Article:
Good Friday

Good Friday is a company holiday
And a work-addled mind exalts it
Strives to make it count
Guards is jealously from task creep,
Cell phone, e-mail, to-do list,
From becoming just a second Saturday

Black morning fades to gray.
I stare, anxious, out the back window.
Today must be something special.
We must DO something:
A day trip to a state park
Or, rain plan, a cave.
Catfish farm. Creamery tour. LBJ’s boyhood home.
Maybe take the boat out.
I calmly sip my tea, and scan my field of vision for inspiration.
But my inner voice is a SWAT commando:
“Go! Go! Go!”

Anything to puncture the suburban sameness
The unending tennis rally of work, home, work, home.
And to cut short the boys’ screen time.

But nothing that’s going to put us in the car all day,
And the boat is a lot of effort
And we have to get to the grocery store.

We settle on an hour of family tennis,
Five bodies of every size on a single court,
Goodwill racquets flinging in all directions
A novel spin on a storied sport.

After this, strip-mall Mexican for lunch on a Friday
Seems sufficiently exotic for a holiday.
Then a nap — can’t do that at work.

I’m reading a book on the patio
When I hear a familiar sound
And turn to see my potty-trainer
Peeing into the dog’s water bucket.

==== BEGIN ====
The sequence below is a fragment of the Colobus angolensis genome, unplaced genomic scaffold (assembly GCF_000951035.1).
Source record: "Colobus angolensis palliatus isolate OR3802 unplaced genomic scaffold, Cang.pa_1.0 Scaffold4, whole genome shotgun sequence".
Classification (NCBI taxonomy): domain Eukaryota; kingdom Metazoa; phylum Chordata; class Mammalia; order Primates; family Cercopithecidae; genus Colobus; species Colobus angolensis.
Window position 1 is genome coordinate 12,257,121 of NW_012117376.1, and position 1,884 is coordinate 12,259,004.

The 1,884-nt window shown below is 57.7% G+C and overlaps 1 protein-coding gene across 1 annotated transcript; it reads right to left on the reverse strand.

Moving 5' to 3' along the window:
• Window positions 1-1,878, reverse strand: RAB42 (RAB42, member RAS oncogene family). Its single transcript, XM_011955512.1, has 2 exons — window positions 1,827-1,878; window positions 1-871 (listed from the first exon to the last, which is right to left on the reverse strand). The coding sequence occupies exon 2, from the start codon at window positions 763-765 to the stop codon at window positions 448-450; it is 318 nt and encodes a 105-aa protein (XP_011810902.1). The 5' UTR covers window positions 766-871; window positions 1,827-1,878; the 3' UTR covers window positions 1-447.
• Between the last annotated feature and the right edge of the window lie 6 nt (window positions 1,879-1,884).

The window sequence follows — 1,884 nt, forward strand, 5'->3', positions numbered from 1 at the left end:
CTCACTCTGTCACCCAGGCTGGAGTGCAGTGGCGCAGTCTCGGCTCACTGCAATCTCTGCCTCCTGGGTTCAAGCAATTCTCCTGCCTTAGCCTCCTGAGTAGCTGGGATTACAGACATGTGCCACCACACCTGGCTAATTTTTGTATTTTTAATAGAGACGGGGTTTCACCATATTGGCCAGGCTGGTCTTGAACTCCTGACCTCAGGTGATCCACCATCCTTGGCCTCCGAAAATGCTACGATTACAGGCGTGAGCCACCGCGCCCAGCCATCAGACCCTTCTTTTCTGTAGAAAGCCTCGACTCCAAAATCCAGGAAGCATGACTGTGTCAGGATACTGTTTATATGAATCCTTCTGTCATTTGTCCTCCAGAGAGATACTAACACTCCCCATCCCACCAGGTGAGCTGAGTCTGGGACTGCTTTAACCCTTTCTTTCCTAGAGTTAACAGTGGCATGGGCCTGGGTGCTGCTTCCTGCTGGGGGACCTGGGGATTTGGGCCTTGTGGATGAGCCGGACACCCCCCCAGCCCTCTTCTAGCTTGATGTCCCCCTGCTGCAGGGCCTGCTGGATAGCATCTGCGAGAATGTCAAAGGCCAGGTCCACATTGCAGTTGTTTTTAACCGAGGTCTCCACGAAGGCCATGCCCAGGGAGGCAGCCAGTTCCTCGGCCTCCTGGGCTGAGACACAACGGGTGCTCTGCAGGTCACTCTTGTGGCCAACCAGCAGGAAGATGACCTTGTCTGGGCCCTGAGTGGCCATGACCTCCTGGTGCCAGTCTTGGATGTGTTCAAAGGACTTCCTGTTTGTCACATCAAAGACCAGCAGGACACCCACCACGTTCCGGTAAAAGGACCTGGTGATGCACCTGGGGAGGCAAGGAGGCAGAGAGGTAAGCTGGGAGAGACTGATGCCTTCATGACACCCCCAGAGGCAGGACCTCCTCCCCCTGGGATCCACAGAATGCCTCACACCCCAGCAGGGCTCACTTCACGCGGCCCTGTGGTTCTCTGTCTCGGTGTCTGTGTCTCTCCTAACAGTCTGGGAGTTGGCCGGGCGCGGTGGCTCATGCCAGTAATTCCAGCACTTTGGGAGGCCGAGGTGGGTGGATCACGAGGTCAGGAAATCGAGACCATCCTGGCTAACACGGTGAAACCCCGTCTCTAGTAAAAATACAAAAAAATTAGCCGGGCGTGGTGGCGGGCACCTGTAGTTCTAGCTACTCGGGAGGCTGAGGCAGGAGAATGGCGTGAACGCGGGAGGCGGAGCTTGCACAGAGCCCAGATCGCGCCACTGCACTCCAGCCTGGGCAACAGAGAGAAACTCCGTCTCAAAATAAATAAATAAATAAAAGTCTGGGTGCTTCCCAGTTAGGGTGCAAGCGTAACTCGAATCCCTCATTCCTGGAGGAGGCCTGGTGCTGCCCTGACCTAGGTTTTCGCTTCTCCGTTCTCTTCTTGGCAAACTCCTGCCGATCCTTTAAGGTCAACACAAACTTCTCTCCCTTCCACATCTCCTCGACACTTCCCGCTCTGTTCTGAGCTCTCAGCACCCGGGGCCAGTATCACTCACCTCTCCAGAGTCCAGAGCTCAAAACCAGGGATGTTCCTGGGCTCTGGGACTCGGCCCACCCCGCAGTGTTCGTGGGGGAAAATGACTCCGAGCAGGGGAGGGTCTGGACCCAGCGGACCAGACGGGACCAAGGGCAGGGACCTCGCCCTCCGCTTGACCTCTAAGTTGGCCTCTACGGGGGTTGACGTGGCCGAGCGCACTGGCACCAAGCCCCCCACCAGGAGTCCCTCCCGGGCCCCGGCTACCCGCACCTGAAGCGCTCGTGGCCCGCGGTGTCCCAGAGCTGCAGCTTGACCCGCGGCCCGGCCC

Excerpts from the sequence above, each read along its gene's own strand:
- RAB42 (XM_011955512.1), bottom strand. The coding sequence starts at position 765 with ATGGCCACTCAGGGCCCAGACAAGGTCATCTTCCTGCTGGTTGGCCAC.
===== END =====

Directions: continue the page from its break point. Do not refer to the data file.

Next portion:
What comedy club
With its cover charge
And stock routines about airline travel
And how white guys dance
And the REAL difference between men and women!
Could equal the comedy of innocence?

The day trip to a state park is abbreviated
As the park a half block away
But the boys still have dinosaurs to slay
With lasers (of course)
And pea gravel rivers of lava to avoid
Atop playscape spaceships.
And amid this stage version of a blockbuster action flick,
The three-year-old sees his first robin.

Back home
There was the riot of spring weeds to mow.
Not glamorous, I know,
But the mats of clover taking back the sidewalk
Made me smile, nature’s mindless audacity
That insists on imposing its fertile festiveness
On our flat, drab creations.

And even that basest rite of suburbia,
The dreaded weekly harvest,
Poop-scooping, is tolerable,
Even Zen-like,
If done with radiant resignation
And to the boy soprano strains
Of a watergun fight.

And, the last act, dinner with friends, old and new.
What better expense of time was ever conceived?

So accept this prayer of thanks
That the ordinary is not just good
But — and I know this makes no sense — special.

Will this day be marked in family history
Like red letter dates in the encyclopedia?
Will it make the highlight reel? Photo album? Christmas letter?
Will this day be retold
At Thanksgiving decades hence?

Was today “something”?
Was today “anything”?
Today was everything.

Good Friday.
And so it was.

–A.S. April 2010

One comment on “Good Friday

  1. The good life and joy that the little things bring to us. Because the little things add up to the almost everything. Enjoyed!

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